Earlier this week Slashdot ran a story on obsolete technical skills, and it inspired me to share my personal level of insanity with the group. So, if you like weird posts this one is for you. If not, tune in… whenever the hell I finish the other posts I have unfinished right now.

Back when I was a kid, I grew up in a modest town of about 50,000 people. Too big to be a small town, not big enough to get on most maps. Our phone book was about one inch thick. Small towns had phone books that were essentially glorified pamphlets, about 1/4″ thick, and even then they shared it with all the neighboring towns. I knew people from small towns who thought phone numbers were four digits long, since the first three digits were always the same (and the then-optional area code was the same for probably a hundred miles).

When my family would go on trips we would visit “big cities” like Dallas, Houston, Orlando, Memphis, etc. and in the hotel rooms I would notice that the phone books were always really thick. Like 4-5″ thick. And sometimes, that was just the yellow pages, the white pages were an entirely different book, itself 3″ at least. And they always had these awesome pictures on the front of the local skyline instead of the giant public domain “fingers do the walking” logo that would grace the phone book back home.

So consequently I made the connection early on in my mind that living in a huge city meant you were a success. And living in a huge city meant a huge phone book. Therefore, having a huge phone book in your home meant you were a success. A tenuous connection, but even then I had big dreams of moving to a “big city” later in life and one of these days I would have a big phone book in my house because hey, that’s what big successful people living in big successful cities do.

Years and years pass. I grow up, go through High School, go to College, graduate, get married, and eventually my Wife and I move to the Dallas/Fort Worth Metroplex. We get good paying jobs and rent then eventually buy a house. Initially the phone books that would appear on our porch would be the same standard one-inch affairs I grew up with because we live in the suburbs and they only cover the suburbs, but then one day a bag with two phone books, a 3-inch white pages and a 5-inch yellow pages, shows up on our front porch. These phone books cover the entire Metroplex. They have amazing photos of the Dallas skyline, with Reunion Tower on them (under a stuck-on ad for some ambulance chaser, but that peels off easily enough).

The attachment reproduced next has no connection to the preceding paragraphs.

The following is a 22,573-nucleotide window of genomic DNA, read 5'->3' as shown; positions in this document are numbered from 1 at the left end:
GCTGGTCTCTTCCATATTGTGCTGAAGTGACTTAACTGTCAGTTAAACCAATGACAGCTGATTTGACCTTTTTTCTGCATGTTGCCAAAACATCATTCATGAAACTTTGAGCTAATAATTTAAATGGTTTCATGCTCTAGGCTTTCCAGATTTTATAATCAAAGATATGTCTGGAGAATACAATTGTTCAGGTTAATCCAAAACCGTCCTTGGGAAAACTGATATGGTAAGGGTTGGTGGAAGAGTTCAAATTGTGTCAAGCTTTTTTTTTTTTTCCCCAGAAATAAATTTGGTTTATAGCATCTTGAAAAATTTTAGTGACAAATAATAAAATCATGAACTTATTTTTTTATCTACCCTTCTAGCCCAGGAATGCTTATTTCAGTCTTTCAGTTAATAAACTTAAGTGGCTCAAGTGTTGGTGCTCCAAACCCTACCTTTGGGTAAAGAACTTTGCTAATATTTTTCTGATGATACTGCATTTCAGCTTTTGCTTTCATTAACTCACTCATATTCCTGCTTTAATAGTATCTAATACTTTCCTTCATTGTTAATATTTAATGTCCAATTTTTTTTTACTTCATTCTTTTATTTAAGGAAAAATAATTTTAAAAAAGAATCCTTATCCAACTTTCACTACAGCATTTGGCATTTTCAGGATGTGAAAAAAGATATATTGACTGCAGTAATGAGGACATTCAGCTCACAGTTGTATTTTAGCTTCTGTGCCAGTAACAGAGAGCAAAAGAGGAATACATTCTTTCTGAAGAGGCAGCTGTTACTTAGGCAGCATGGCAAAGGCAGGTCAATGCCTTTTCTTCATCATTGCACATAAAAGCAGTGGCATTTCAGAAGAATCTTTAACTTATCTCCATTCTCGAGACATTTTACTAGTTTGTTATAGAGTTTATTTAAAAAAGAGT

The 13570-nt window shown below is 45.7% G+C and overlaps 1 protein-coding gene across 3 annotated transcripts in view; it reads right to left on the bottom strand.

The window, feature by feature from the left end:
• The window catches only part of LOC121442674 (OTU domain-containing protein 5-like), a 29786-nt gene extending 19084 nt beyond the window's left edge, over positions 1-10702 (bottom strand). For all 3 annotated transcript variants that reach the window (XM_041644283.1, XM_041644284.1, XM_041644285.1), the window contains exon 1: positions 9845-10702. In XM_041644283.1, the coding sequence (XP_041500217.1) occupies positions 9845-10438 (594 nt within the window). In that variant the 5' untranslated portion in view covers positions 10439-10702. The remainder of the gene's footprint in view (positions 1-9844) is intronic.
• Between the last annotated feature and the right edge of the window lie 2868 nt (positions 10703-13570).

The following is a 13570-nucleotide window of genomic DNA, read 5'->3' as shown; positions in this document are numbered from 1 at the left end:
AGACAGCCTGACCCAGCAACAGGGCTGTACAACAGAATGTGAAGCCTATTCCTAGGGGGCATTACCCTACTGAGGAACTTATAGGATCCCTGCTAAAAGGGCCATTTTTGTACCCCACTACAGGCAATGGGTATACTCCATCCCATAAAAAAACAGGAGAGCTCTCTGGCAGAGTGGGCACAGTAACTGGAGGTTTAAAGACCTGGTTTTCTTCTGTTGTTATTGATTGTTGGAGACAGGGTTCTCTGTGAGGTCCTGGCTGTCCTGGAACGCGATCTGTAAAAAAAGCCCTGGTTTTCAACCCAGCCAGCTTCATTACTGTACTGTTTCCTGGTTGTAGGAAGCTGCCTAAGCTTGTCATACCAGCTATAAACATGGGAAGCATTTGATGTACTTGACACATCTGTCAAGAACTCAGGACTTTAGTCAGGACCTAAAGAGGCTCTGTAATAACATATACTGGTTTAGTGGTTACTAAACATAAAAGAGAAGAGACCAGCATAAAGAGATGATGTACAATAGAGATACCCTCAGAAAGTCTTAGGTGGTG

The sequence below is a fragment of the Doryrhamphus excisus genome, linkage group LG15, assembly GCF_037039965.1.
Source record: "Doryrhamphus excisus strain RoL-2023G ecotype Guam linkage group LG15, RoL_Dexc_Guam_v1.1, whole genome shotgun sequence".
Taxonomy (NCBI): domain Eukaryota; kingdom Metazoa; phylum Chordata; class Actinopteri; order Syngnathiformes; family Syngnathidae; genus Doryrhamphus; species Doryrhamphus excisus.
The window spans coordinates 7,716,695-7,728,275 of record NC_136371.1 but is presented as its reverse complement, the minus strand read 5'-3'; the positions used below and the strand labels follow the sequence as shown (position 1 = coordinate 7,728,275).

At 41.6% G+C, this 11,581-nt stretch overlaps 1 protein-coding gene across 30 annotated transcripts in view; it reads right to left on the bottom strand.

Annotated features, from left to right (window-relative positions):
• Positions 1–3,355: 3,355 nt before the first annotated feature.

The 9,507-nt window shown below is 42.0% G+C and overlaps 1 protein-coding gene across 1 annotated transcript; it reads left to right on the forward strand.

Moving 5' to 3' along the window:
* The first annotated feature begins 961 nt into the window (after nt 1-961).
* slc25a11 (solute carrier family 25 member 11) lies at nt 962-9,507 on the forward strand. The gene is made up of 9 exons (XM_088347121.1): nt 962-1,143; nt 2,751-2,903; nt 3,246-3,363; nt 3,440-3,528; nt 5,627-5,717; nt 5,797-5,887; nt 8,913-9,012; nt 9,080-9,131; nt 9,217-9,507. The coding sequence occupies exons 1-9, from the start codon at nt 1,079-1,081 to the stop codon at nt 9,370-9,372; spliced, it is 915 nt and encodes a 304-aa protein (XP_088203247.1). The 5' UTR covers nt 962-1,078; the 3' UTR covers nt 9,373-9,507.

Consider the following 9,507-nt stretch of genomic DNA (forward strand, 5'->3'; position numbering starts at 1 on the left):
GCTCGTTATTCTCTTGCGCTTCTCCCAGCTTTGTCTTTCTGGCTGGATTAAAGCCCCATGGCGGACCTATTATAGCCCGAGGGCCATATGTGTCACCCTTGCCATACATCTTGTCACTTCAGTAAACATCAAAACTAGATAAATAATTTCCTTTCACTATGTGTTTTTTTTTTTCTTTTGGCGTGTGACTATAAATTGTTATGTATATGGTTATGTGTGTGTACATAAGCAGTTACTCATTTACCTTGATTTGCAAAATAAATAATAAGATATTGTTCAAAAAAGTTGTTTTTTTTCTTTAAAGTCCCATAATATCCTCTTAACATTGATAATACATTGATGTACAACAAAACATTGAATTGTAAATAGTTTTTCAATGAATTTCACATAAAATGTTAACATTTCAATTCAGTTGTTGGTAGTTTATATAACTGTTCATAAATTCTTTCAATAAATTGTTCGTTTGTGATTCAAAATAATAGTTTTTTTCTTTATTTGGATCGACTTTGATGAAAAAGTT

I’m elated. After all these years, I’ve finally made it! I’m finally in a good job making good money and living in a big city and hey, like all big successful people living in big cities, I have a pair of bigass phone books. I’ve arrived! Every time I look at these phone books I’ll remember how I’m in a big city.

So I put these phone books next to the phone and the first thing my Wife says was “Just throw those things away. We have the Internet now.”

I ignore the order and I keep the phone books under the phone cradle for a few years, exchanging them out when a new one comes in. I never tell my Wife the insanely silly “but I’ve always wanted a big phone book” bit because I’m not in the mood to get laughed at (though, apparently, I don’t mind that people reading my blog will laugh at me). I get to keep them in place with the razor thin “well what if we want to look up a phone number when the power’s off or our Internet is down?” excuse.

But then one day I’m cleaning the house and I’m trying to reduce some clutter and it occurs to me that in two years I’ve never opened these things, ever, and they’re just collecting dust and the odds of the power going out or the Internet going down at the same time as my cell phone battery dying and me having to have some obscure phone number are vanishingly small. Oh, and in the years since we moved out here we’ve switched to Vonage so we couldn’t even use the phone in a power outage anyway. And I now have Internet access on my phone (hell my wife has a Treo) so if we needed to look up a number there’s better ways. And the inconvenience of a computer in another room is moot since I put Ubuntu on an old laptop and keep it in the kitchen, hooked up wirelessly to our router.

So I tossed the phone books into the recycle bin (literally) and do so for every other phone book that comes in. At some point I figure they’ll stop putting them on my doorstep, and people will stop advertising in them. They’ll go the way of the pay phone and TV Guide’s printed listings.

Now I’ll just have to contend with dialing ten digits to call someone or remembering ten different area codes to be my reminder of how I’m in a big city. That’ll work.